Categories
wellbeing news

Crazy rhino protection idea: Photographer collects nails

<p class = "canvas-atom canvas-text Mb (1.0em) Mb (0) – sm Mt (0.8em) – sm" type = "text" content = "Swede Bjorn Persson is a famous nature photographer. Especially his animal photographs from Africa made him famous. Now she wants to help save Kenya's endangered rhinos. He had a bizarre idea for it."data-reactid =" 22 ">Swede Bjorn Persson is a famous nature photographer. Especially his animal photographs from Africa made him famous. Now she wants to help save Kenya's endangered rhinos. He had a bizarre idea for it.

Persson has been traveling around Africa for years. Again and again he captured the continent’s impressive wildlife with spectacular shots. The Swede has already published a book with his animal photographs to raise money for endangered species. But now came the less classic idea for animal welfare. Especially in Kenya, the illegal rhino hunt has no end. The reason for this is the constant increase in the market for animal horns. In Asia in particular, many continue to demand that products be used in traditional medicine. One gram can bring in more than $ 130 on the black market, which means that with the whole horn of just one rhino, hunters and their supporters can earn up to $ 300,000 in profits.

Nails for a good cause

But keratin, which appears in the horns, also has in human nails. Persson had the idea of ​​collecting nails and making some sort of alternative medicine. Instead, he bought nails from customers outside a shopping mall in Stockholm. First of all, of course, the action should also raise awareness of what is happening in countries like China or Vietnam, and what impact it has on nature.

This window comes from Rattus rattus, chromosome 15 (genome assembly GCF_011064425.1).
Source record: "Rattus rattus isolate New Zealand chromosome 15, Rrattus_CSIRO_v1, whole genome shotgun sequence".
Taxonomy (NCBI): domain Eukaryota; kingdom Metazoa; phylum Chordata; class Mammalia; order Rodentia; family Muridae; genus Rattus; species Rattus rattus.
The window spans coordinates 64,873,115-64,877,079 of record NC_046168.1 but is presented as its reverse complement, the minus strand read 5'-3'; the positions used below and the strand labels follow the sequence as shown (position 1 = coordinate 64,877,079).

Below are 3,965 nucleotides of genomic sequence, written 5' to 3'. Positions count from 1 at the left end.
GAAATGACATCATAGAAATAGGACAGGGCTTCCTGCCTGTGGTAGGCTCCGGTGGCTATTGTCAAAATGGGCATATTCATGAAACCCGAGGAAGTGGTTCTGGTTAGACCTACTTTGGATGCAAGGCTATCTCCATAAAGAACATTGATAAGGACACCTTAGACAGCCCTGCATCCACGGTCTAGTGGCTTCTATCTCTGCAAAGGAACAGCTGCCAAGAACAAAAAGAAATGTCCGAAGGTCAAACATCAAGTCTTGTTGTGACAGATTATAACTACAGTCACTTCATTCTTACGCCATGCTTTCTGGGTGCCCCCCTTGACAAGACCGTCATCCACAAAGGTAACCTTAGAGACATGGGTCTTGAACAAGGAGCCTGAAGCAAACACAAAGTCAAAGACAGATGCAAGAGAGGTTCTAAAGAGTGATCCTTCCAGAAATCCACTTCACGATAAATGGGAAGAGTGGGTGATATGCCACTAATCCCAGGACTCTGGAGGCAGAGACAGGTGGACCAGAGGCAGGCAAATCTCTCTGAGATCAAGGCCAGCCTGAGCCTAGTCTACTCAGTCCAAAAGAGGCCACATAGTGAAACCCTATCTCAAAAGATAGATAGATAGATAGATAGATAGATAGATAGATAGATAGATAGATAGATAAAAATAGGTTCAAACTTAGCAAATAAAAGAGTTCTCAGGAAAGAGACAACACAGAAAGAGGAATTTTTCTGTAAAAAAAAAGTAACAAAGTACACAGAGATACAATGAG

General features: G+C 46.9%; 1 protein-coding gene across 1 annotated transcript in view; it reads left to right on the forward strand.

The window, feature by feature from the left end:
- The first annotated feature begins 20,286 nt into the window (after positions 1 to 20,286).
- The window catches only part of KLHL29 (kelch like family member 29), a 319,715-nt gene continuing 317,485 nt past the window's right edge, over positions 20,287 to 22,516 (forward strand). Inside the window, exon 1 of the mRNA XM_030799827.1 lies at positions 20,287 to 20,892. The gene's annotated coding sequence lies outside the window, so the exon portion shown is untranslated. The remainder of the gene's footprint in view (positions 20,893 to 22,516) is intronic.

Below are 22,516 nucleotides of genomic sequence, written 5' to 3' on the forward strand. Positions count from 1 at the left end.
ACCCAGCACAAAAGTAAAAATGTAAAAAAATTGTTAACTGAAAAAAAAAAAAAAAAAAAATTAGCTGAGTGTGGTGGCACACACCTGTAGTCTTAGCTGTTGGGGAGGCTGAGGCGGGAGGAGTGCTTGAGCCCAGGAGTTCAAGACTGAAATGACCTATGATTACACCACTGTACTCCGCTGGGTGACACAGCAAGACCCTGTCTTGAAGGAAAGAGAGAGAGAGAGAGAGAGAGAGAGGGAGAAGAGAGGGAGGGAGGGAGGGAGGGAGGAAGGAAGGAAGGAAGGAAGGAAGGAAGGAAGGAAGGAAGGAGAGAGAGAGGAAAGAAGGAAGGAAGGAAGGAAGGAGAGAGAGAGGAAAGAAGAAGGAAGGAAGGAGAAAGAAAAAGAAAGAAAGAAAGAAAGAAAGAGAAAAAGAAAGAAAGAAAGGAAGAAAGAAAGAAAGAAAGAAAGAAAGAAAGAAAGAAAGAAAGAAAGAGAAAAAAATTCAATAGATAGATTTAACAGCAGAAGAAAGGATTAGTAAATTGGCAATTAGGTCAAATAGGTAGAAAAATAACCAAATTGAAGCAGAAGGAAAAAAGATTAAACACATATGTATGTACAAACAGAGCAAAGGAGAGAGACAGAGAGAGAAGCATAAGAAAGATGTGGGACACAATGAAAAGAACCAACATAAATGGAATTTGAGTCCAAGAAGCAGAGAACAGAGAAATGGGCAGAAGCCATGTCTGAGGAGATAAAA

A key trigger for his engagement was when Persson photographed the last two living female white rhinos in Kenya. Only science could save the species after the last male specimen had recently died in Sudan. Other types of rhinos are also in acute danger of extinction.

<p class = "canvas-atom canvas-text Mb (0) – sm Mt (0.8em) – sm" type = "text" content = "Persson says on his Facebook page that his idea has already been found by many imitators found under the hashtag & nbsp;#nailsagainstextinction& nbsp; People are joining the project. Supporters from Japan and Uruguay, among others, have already said they want to get involved in their countries, Persson writes, hoping: "The more the better, and with the power of the whole world, we can stop this senseless extermination." "data-reactid =" 29 "> On his Facebook page, Persson writes that his idea has already found many imitators, and the hashtag #nailsagainstextinction is a place where people join the project, and supporters from Japan and Uruguay have joined Persson writes and hopes se: "The more the better and with the power of the whole world we can stop this senseless extermination."